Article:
“It’s nuts,” Jonathan Simmons, a gun owner from Roanoke, Virginia, told Capitol Hill Blue. “I can’t find any .22 long rifle. The last time I checked, no proposed new gun laws outlawed 22 cartridges and while there are proposals to limit the size of magazines, I haven’t seen any plans to restrict ammo sales.”
Gun shops ranging from independent operators to national chains like Gander Mountain have placed limits on the amount of ammo that a customer can buy.
States Gander Mountain on its web site:
Due to the overwhelming demand for ammunition, availability has become limited. Unfortunately, at this time we are forced to restrict the purchase of certain ammunition to ten boxes per day per customer in order to fairly serve all of our customers.
While gun show owners say the demand is good for business, they also admit privately that the paranoia is unfounded.
“We saw the same demand and shortages when Barack Obama was first elected,” a gun shop owner near Christiansburg, Virginia, told Capitol Hill Blue. “It was unfounded and this scare is probably as unfounded as well. The current Congress is unlikely to pass any serious gun control legislation.”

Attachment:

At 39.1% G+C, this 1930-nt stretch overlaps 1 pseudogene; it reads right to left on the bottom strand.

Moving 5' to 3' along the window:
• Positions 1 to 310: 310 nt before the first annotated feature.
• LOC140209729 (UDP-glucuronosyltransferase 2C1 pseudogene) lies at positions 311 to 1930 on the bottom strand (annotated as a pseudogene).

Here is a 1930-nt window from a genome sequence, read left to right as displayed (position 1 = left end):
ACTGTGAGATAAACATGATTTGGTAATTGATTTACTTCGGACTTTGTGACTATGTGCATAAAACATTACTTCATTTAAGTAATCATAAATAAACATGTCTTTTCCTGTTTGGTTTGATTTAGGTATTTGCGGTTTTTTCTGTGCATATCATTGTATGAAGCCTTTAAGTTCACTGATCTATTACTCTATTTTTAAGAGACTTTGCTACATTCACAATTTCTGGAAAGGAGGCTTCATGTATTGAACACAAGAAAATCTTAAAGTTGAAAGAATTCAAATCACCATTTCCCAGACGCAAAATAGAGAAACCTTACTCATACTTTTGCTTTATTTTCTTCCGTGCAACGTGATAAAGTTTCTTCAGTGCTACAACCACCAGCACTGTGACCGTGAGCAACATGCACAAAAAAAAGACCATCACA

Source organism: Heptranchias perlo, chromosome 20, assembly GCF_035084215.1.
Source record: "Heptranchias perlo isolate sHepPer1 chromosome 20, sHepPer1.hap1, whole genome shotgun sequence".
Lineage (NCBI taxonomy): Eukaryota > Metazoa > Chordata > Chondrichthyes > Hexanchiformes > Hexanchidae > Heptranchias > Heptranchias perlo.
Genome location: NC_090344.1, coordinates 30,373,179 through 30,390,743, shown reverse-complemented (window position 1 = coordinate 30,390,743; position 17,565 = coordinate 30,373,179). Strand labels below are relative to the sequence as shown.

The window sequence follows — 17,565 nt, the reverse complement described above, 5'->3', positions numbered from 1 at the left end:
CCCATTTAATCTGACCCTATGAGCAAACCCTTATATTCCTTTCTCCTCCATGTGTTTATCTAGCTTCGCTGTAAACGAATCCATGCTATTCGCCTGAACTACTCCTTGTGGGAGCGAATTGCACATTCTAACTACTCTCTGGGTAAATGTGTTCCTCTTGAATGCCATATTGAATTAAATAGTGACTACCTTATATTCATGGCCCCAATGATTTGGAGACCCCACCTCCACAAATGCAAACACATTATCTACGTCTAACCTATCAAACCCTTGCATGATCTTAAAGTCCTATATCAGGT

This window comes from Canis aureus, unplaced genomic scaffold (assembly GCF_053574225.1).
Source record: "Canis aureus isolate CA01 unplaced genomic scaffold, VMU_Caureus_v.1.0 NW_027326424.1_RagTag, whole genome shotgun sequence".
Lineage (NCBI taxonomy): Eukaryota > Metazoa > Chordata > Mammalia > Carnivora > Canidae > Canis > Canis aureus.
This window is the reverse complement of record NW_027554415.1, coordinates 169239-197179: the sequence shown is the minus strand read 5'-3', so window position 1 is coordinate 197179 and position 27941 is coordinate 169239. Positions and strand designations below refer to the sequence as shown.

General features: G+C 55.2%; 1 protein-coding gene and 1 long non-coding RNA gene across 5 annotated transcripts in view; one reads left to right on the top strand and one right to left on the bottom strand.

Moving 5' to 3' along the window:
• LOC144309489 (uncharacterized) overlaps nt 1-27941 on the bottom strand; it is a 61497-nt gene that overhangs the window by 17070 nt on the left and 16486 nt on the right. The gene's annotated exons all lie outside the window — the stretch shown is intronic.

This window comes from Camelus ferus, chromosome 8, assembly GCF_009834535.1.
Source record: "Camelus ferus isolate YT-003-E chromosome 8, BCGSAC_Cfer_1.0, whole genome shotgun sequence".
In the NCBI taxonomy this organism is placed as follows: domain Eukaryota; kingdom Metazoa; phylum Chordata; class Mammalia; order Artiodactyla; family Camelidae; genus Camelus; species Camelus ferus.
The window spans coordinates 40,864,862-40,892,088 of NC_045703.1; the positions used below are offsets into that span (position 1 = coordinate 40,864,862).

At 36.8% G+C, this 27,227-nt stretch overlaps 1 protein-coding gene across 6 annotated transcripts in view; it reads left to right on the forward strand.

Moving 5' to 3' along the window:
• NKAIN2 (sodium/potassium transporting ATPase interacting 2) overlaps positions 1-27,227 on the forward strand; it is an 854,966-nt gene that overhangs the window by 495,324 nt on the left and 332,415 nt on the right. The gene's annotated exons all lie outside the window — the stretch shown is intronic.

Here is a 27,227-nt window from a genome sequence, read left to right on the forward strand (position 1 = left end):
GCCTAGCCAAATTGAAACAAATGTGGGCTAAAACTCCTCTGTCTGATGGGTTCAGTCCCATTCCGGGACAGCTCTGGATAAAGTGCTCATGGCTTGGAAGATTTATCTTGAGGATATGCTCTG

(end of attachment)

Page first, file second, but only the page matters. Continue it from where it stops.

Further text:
Some gun owners blame the paranoia on the National Rifle Association, which they say fuels the fear to drive up its membership.
“While I support the NRA’s drive to limit attempts to curb the rights of law-abiding gun owners, I believe they go overboard in creating a climate of fear among those who own firearms,” said gun owner Christine Howland of Richmond, VA.
Retired lobbyist Jim Hansen says the NRA intentionally creates the panic not only to aid membership drives but also to help the gun industry.
“More gun owners means more members,” he says. “More guns and ammo sales keep the gun manufacturers rolling in money and a lot of those funds find their way back to the NRA.”
In the small Blue Ridge community of Floyd, Virginia, county sheriff Shannon Zeaman told the county board of supervisors this past week that applications for concealed carry permits have gone up from about 16 a month to 70 a month in the latest scare.
While sales of assault-style weapons are up sharply because of announced attempts to curb the sale of such guns, so are sales of handguns and long rifles that are not part of any plans for control.
“It’s crazy out there,” said Arnold Gaylord at a recent gun show in Salem, Virginia. “People get so afraid so easily. We’re talking about the constitution here and no one is going to take our guns away from us.”